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Post-mortem into blasts begins
- Security forces fail to provide evidence to forensic experts; Centre to hold meeting today
A child and his mother scribble messages at a shraddhanjali organised by The Telegraph for blast victims in the city on Tuesday. Actors Pranjal Saikia and Akashitora Dutta as well as deputy superintendent of GMCH Abhijeet Sharma were among those who joined the campaign. Picture by Eastern Projections

Guwahati, Nov. 4: The security forces not only failed to pre-empt the terror attacks despite having prior information, they even let bystanders stamp out crucial forensic evidence from the lower Assam blast sites.

How and why this happened were the two questions that were discussed threadbare as Dispur began a post-mortem of the security lapses that led to the serial blasts last Thursday.

Forensic Science Laboratory sources said they have received samples from Kokrajhar only this evening and are still waiting for samples from Barpeta Road and Bongaigaon.

Vital evidence was lost in most of the lower Assam blast sites because of police’s failure to cordon off the areas after the explosions.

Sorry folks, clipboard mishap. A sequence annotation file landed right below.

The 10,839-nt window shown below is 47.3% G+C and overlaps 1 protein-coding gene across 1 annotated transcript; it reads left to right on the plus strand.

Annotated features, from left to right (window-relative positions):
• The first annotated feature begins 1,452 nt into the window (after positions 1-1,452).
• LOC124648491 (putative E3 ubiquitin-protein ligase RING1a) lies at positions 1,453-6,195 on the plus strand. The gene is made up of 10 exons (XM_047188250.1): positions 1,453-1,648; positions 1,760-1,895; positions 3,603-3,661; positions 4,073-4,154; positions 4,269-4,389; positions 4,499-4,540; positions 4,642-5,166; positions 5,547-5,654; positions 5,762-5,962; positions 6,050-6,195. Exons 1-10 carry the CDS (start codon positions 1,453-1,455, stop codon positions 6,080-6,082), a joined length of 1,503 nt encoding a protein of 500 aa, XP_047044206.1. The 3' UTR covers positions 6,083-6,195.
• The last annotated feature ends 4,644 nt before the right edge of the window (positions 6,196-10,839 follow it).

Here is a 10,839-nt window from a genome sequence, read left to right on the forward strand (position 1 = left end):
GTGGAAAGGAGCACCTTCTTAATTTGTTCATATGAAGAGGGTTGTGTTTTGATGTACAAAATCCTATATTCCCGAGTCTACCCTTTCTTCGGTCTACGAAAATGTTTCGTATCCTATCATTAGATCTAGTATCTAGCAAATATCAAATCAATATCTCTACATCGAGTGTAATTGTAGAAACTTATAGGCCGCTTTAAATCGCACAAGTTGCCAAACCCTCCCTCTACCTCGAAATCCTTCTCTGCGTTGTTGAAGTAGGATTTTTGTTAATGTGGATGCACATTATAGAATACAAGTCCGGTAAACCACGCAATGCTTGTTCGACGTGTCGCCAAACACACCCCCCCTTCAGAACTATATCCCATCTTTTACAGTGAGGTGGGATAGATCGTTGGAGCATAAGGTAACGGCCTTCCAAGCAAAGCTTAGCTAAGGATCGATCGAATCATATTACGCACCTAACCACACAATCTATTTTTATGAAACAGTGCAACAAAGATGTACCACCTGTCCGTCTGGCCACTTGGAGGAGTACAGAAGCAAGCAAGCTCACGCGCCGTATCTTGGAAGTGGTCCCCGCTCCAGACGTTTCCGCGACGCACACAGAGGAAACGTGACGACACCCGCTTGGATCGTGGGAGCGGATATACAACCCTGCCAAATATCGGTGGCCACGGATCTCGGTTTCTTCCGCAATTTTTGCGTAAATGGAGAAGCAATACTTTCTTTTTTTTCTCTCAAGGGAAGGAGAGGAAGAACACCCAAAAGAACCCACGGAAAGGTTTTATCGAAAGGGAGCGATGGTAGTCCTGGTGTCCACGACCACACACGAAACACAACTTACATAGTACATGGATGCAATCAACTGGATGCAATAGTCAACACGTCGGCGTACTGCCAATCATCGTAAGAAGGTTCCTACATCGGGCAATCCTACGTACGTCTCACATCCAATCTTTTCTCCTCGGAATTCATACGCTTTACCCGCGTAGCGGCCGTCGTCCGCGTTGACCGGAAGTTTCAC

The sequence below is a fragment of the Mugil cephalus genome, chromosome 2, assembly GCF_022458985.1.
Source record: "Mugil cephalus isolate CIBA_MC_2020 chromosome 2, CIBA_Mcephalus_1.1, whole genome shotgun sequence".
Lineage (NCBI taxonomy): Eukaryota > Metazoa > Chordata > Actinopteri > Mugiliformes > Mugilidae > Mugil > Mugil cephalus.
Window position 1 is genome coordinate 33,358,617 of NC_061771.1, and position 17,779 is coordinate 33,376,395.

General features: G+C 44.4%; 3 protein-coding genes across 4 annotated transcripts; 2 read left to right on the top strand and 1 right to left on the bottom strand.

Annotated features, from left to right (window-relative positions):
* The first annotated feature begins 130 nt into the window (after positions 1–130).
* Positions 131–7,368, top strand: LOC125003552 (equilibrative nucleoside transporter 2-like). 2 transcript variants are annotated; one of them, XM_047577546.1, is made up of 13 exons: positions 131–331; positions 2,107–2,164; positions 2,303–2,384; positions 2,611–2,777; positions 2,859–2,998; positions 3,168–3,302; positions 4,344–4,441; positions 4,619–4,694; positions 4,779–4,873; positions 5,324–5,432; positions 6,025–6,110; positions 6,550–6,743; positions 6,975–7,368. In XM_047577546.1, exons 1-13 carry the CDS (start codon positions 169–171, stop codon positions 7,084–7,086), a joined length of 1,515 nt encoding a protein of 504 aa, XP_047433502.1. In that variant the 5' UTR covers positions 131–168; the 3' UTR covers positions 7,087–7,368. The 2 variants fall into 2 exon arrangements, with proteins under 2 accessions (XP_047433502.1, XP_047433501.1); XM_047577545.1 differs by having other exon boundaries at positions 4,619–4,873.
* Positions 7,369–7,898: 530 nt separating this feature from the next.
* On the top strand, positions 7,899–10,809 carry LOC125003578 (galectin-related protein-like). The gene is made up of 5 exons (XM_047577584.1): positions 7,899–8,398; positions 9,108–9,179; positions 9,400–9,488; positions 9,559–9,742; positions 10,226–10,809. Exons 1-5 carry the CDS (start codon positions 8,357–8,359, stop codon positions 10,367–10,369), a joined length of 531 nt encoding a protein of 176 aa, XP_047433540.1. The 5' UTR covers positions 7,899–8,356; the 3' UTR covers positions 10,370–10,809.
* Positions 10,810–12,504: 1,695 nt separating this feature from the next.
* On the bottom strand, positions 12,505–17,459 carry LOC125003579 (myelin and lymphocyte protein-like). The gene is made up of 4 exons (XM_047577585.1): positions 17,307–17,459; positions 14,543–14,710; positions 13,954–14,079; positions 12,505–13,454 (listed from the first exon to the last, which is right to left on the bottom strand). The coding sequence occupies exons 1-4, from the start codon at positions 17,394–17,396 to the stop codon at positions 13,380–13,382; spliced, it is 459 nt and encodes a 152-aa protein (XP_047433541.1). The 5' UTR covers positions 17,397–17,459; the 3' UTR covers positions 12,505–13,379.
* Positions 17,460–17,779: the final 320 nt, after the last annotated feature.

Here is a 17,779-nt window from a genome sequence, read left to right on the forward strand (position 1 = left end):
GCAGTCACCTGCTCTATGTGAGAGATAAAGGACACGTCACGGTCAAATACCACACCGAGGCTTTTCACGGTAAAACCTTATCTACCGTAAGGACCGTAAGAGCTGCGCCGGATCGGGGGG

The sites were left open for people to scavenge on debris for five to six hours after the blasts.

They were marked off only when a team from the National Security Guard arrived in the evening.

Dispur brought out its post-mortem knives today after several senior ministers raised questions about security lapses during a recent cabinet meeting.

The police’s failure to contain mob mayhem in Ganeshguri after the blasts also came under the scanner.

The ministers slammed the director general of police, R.N. Mathur, for failing to prevent explosions in places like Ganeshguri in Guwahati and Paglasthan in Bongaigaon, which have been repeatedly attacked.

“What are the police doing to protect these areas from being attacked again and again?” the ministers asked.

A home department official said the “post-mortem” would try to figure out why the security agencies failed to take adequate measures even though a central agency had alerted them two months ago about such strikes.

The agency had even specified the cities and town that were on the terror radar.

The security lapses are likely to be discussed at the Northeast security meeting in New Delhi tomorrow.

Senior police and home department officials today went into a huddle to discuss how the police force can be modernised and vacancies can be filled up as quickly as possible.

During the cabinet meeting, the DGP had said there was a lack of proper training facilities for the police in the state.

At today’s meeting, the officers proposed enlisting help from neighbouring states to train Assam’s police force.

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